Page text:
IBM sprinkles "pixie dust" onto storage
Currie Munce, research director, IBM
In each of the past five years, hard drive capacities have doubled, keeping storage costs low and allowing technophiles and PC users to sock away more data. However, storage buffs believed the rate of growth could continue for only so long, and many asserted that the storage industry was about to hit the physical limit for higher capacities. But according to IBM, a new innovation will push back that limit.
Technically called antiferromagnetically coupled (AFC) media and informally referred to as "pixie dust" at IBM, the innovation introduces a thin layer of the element ruthenium onto the disks inside hard drives where data is stored. AFC allows more data to be packed onto a disk.
Jim Porter, president of data storage research company Disk/Trend, said prices of hard drives are unlikely to increase dramatically because AFC increases the density and storage capacity without the addition of expensive disks, where data is stored, or of heads, which read data off the disks.
Before AFC, hard drives could store about 20 gigabits of data per square inch. IBM unveiled new Travelstar drives this spring that use AFC. The drives, which began shipping in volume three weeks ago, can store 25.7 gigabits of data per square inch. An IBM representative said the company chose not to publicize AFC until now for competitive reasons.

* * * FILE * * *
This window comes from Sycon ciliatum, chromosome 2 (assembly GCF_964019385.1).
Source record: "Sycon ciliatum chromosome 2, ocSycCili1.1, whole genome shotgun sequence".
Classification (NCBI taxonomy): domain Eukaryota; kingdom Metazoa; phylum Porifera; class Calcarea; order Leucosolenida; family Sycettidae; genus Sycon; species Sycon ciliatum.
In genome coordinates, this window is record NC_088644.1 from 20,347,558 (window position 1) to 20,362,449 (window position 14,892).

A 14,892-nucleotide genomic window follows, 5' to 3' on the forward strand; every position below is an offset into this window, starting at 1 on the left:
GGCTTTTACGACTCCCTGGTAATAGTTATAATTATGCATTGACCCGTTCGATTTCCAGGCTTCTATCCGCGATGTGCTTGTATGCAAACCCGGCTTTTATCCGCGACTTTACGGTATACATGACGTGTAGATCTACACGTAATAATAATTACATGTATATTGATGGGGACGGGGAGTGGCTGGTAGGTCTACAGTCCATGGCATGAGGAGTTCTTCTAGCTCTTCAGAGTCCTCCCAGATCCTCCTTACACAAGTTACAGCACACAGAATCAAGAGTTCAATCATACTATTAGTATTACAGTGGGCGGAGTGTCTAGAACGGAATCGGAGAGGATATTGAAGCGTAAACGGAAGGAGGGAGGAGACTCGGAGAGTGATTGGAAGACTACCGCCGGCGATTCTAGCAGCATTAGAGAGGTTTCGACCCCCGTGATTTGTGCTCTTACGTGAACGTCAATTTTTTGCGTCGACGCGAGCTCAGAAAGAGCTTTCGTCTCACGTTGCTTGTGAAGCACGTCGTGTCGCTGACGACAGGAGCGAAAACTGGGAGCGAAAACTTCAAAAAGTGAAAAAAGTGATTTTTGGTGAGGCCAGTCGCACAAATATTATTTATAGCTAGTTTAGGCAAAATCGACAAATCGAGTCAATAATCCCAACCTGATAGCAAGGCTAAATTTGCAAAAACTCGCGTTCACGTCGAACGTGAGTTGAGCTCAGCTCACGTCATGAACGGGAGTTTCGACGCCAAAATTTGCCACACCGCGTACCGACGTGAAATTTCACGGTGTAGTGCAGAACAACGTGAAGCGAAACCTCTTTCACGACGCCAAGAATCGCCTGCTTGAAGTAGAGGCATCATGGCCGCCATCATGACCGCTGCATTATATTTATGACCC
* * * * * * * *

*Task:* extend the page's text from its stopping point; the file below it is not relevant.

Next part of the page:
With further refinements to the process of adding the AFC innovation to hard drive production, IBM Research Director Currie Munce expects data densities of 100 gigabits per square inch by 2003. Munce added that AFC will be used across all IBM hard drive product lines.
IBM Travelstar drives scheduled for shipment later this year are expected to come with an increased density of another 33 percent.
"We've found a way to add AFC to our current hard drive production methods, so we'll be able to double capacity with little or no cost, essentially maintaining or even dropping the price per gigabit," Munce said.
AFC will also allow smaller drives to store more data and use less power, which could lead to smaller and quieter devices, Munce said.
Drives with densities of 100 gigabits per square inch will enable desktop drives to reach 400GB storage levels, notebooks 200GB, and one-inch Microdrives 6GB.
Storage researchers have worked on AFC for years, Porter said. "But IBM is the first to turn theory into practice."
Porter pointed out that because AFC is used in current production methods, he expects IBM competitors in the hard drive industry, such as Seagate Technology and Fujitsu, to follow soon.